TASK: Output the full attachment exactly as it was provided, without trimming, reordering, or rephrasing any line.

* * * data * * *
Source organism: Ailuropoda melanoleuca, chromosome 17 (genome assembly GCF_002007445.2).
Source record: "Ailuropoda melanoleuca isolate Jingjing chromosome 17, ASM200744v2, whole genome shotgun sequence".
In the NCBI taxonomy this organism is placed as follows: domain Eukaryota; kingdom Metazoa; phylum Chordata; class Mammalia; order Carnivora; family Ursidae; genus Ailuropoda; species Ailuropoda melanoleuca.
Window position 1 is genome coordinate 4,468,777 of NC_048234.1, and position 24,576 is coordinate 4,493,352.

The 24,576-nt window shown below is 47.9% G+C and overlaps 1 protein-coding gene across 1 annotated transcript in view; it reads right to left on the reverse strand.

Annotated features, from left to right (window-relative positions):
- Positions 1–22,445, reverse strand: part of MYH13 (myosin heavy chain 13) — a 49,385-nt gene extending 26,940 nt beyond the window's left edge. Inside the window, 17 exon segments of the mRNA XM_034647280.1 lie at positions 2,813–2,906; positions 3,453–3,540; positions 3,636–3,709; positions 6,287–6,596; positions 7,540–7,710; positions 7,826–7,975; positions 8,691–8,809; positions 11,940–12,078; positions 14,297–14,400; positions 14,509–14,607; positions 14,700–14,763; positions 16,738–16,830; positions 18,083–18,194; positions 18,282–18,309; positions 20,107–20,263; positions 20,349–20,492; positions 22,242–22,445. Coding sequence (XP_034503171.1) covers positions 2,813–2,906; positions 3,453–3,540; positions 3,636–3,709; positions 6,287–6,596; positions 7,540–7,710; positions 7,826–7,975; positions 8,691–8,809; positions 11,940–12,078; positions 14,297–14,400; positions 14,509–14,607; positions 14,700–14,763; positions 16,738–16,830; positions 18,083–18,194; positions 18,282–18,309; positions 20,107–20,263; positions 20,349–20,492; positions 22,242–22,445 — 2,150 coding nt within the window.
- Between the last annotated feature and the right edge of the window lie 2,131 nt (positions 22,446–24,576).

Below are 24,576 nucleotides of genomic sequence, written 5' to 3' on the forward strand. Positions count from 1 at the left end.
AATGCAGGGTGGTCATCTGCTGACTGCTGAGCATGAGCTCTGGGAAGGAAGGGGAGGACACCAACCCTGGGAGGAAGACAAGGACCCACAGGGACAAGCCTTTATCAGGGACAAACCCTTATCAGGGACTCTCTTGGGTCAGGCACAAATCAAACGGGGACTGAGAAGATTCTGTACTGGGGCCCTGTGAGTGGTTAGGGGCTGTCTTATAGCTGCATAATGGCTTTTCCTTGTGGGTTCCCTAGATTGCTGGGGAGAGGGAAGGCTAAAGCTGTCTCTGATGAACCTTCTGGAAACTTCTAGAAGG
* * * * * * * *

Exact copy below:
Source organism: Ailuropoda melanoleuca, chromosome 17 (genome assembly GCF_002007445.2).
Source record: "Ailuropoda melanoleuca isolate Jingjing chromosome 17, ASM200744v2, whole genome shotgun sequence".
In the NCBI taxonomy this organism is placed as follows: domain Eukaryota; kingdom Metazoa; phylum Chordata; class Mammalia; order Carnivora; family Ursidae; genus Ailuropoda; species Ailuropoda melanoleuca.
Window position 1 is genome coordinate 4,468,777 of NC_048234.1, and position 24,576 is coordinate 4,493,352.

The 24,576-nt window shown below is 47.9% G+C and overlaps 1 protein-coding gene across 1 annotated transcript in view; it reads right to left on the reverse strand.

Annotated features, from left to right (window-relative positions):
- Positions 1–22,445, reverse strand: part of MYH13 (myosin heavy chain 13) — a 49,385-nt gene extending 26,940 nt beyond the window's left edge. Inside the window, 17 exon segments of the mRNA XM_034647280.1 lie at positions 2,813–2,906; positions 3,453–3,540; positions 3,636–3,709; positions 6,287–6,596; positions 7,540–7,710; positions 7,826–7,975; positions 8,691–8,809; positions 11,940–12,078; positions 14,297–14,400; positions 14,509–14,607; positions 14,700–14,763; positions 16,738–16,830; positions 18,083–18,194; positions 18,282–18,309; positions 20,107–20,263; positions 20,349–20,492; positions 22,242–22,445. Coding sequence (XP_034503171.1) covers positions 2,813–2,906; positions 3,453–3,540; positions 3,636–3,709; positions 6,287–6,596; positions 7,540–7,710; positions 7,826–7,975; positions 8,691–8,809; positions 11,940–12,078; positions 14,297–14,400; positions 14,509–14,607; positions 14,700–14,763; positions 16,738–16,830; positions 18,083–18,194; positions 18,282–18,309; positions 20,107–20,263; positions 20,349–20,492; positions 22,242–22,445 — 2,150 coding nt within the window.
- Between the last annotated feature and the right edge of the window lie 2,131 nt (positions 22,446–24,576).

Below are 24,576 nucleotides of genomic sequence, written 5' to 3' on the forward strand. Positions count from 1 at the left end.
AATGCAGGGTGGTCATCTGCTGACTGCTGAGCATGAGCTCTGGGAAGGAAGGGGAGGACACCAACCCTGGGAGGAAGACAAGGACCCACAGGGACAAGCCTTTATCAGGGACAAACCCTTATCAGGGACTCTCTTGGGTCAGGCACAAATCAAACGGGGACTGAGAAGATTCTGTACTGGGGCCCTGTGAGTGGTTAGGGGCTGTCTTATAGCTGCATAATGGCTTTTCCTTGTGGGTTCCCTAGATTGCTGGGGAGAGGGAAGGCTAAAGCTGTCTCTGATGAACCTTCTGGAAACTTCTAGAAGG